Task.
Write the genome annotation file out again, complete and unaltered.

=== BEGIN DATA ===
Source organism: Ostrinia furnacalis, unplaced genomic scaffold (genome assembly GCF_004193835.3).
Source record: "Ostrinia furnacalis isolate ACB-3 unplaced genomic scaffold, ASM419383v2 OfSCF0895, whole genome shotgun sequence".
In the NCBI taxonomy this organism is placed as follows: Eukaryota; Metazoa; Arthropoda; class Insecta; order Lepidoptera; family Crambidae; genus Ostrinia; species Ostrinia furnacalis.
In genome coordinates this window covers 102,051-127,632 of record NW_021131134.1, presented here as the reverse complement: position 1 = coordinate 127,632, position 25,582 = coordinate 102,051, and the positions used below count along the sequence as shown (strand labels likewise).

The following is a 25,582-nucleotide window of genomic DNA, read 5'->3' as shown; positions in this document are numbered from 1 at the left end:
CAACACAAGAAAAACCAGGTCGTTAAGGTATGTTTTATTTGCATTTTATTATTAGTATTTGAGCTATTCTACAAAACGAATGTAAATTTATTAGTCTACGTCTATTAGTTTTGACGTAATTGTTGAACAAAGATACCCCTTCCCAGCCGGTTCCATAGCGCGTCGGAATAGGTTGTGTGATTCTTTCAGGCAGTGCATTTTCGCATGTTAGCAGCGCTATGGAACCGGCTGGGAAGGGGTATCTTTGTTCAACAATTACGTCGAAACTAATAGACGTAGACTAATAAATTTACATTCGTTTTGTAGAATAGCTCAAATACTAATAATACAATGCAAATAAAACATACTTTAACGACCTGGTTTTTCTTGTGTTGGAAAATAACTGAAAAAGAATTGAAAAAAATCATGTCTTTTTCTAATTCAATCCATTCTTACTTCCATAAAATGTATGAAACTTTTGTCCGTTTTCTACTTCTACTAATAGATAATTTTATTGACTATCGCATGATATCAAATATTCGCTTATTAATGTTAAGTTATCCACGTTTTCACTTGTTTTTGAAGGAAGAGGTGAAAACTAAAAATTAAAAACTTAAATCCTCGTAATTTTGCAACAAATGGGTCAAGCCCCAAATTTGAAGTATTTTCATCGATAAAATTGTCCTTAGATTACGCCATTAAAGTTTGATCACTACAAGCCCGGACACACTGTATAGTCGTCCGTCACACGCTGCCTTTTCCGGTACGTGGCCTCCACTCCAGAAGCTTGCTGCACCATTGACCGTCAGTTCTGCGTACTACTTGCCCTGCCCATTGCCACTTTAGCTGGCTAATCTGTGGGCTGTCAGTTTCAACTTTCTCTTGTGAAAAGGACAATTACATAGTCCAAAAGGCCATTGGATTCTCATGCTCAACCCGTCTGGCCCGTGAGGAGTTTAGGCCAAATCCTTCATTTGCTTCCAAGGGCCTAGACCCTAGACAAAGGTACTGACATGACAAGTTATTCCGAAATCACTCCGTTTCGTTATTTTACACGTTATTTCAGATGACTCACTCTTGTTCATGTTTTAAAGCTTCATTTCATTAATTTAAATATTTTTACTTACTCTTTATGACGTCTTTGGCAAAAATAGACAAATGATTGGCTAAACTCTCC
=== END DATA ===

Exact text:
Source organism: Ostrinia furnacalis, unplaced genomic scaffold (genome assembly GCF_004193835.3).
Source record: "Ostrinia furnacalis isolate ACB-3 unplaced genomic scaffold, ASM419383v2 OfSCF0895, whole genome shotgun sequence".
In the NCBI taxonomy this organism is placed as follows: Eukaryota; Metazoa; Arthropoda; class Insecta; order Lepidoptera; family Crambidae; genus Ostrinia; species Ostrinia furnacalis.
In genome coordinates this window covers 102,051-127,632 of record NW_021131134.1, presented here as the reverse complement: position 1 = coordinate 127,632, position 25,582 = coordinate 102,051, and the positions used below count along the sequence as shown (strand labels likewise).

The following is a 25,582-nucleotide window of genomic DNA, read 5'->3' as shown; positions in this document are numbered from 1 at the left end:
CAACACAAGAAAAACCAGGTCGTTAAGGTATGTTTTATTTGCATTTTATTATTAGTATTTGAGCTATTCTACAAAACGAATGTAAATTTATTAGTCTACGTCTATTAGTTTTGACGTAATTGTTGAACAAAGATACCCCTTCCCAGCCGGTTCCATAGCGCGTCGGAATAGGTTGTGTGATTCTTTCAGGCAGTGCATTTTCGCATGTTAGCAGCGCTATGGAACCGGCTGGGAAGGGGTATCTTTGTTCAACAATTACGTCGAAACTAATAGACGTAGACTAATAAATTTACATTCGTTTTGTAGAATAGCTCAAATACTAATAATACAATGCAAATAAAACATACTTTAACGACCTGGTTTTTCTTGTGTTGGAAAATAACTGAAAAAGAATTGAAAAAAATCATGTCTTTTTCTAATTCAATCCATTCTTACTTCCATAAAATGTATGAAACTTTTGTCCGTTTTCTACTTCTACTAATAGATAATTTTATTGACTATCGCATGATATCAAATATTCGCTTATTAATGTTAAGTTATCCACGTTTTCACTTGTTTTTGAAGGAAGAGGTGAAAACTAAAAATTAAAAACTTAAATCCTCGTAATTTTGCAACAAATGGGTCAAGCCCCAAATTTGAAGTATTTTCATCGATAAAATTGTCCTTAGATTACGCCATTAAAGTTTGATCACTACAAGCCCGGACACACTGTATAGTCGTCCGTCACACGCTGCCTTTTCCGGTACGTGGCCTCCACTCCAGAAGCTTGCTGCACCATTGACCGTCAGTTCTGCGTACTACTTGCCCTGCCCATTGCCACTTTAGCTGGCTAATCTGTGGGCTGTCAGTTTCAACTTTCTCTTGTGAAAAGGACAATTACATAGTCCAAAAGGCCATTGGATTCTCATGCTCAACCCGTCTGGCCCGTGAGGAGTTTAGGCCAAATCCTTCATTTGCTTCCAAGGGCCTAGACCCTAGACAAAGGTACTGACATGACAAGTTATTCCGAAATCACTCCGTTTCGTTATTTTACACGTTATTTCAGATGACTCACTCTTGTTCATGTTTTAAAGCTTCATTTCATTAATTTAAATATTTTTACTTACTCTTTATGACGTCTTTGGCAAAAATAGACAAATGATTGGCTAAACTCTCC